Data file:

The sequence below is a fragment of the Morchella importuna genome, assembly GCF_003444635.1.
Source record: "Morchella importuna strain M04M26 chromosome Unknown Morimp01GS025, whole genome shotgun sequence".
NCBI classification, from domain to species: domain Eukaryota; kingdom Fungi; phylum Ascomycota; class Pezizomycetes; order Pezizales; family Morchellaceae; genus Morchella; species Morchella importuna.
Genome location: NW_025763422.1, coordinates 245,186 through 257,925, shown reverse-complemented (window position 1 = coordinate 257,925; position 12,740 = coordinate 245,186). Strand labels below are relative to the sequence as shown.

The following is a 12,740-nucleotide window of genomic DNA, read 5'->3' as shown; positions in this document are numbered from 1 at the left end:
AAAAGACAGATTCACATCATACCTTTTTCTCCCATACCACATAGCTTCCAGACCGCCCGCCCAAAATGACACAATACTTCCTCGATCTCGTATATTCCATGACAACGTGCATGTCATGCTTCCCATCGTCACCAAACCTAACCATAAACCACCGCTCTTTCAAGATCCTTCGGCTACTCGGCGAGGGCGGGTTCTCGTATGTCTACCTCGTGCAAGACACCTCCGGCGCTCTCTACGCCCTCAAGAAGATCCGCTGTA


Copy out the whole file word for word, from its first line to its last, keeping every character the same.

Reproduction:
The sequence below is a fragment of the Morchella importuna genome, assembly GCF_003444635.1.
Source record: "Morchella importuna strain M04M26 chromosome Unknown Morimp01GS025, whole genome shotgun sequence".
NCBI classification, from domain to species: domain Eukaryota; kingdom Fungi; phylum Ascomycota; class Pezizomycetes; order Pezizales; family Morchellaceae; genus Morchella; species Morchella importuna.
Genome location: NW_025763422.1, coordinates 245,186 through 257,925, shown reverse-complemented (window position 1 = coordinate 257,925; position 12,740 = coordinate 245,186). Strand labels below are relative to the sequence as shown.

The following is a 12,740-nucleotide window of genomic DNA, read 5'->3' as shown; positions in this document are numbered from 1 at the left end:
AAAAGACAGATTCACATCATACCTTTTTCTCCCATACCACATAGCTTCCAGACCGCCCGCCCAAAATGACACAATACTTCCTCGATCTCGTATATTCCATGACAACGTGCATGTCATGCTTCCCATCGTCACCAAACCTAACCATAAACCACCGCTCTTTCAAGATCCTTCGGCTACTCGGCGAGGGCGGGTTCTCGTATGTCTACCTCGTGCAAGACACCTCCGGCGCTCTCTACGCCCTCAAGAAGATCCGCTGTA